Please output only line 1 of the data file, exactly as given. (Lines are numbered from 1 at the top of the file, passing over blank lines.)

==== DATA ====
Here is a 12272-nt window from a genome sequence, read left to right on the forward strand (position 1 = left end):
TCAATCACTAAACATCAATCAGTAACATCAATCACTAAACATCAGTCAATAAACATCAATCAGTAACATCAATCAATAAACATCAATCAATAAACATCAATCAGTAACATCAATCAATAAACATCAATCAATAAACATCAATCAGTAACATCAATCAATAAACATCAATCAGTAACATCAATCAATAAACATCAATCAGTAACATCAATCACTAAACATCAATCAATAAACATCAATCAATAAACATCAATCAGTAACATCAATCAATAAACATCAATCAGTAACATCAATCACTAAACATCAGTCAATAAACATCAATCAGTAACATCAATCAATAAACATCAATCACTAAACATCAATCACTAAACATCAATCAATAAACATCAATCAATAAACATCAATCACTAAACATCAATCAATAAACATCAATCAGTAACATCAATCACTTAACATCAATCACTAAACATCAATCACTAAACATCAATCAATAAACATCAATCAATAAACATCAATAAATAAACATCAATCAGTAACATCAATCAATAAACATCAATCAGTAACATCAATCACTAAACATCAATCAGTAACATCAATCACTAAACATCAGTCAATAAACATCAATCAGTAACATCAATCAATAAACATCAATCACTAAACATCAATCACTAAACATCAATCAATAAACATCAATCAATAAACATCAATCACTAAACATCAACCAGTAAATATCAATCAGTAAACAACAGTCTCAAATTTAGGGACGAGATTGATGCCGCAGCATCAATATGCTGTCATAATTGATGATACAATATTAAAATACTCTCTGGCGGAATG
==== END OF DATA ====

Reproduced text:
Here is a 12272-nt window from a genome sequence, read left to right on the forward strand (position 1 = left end):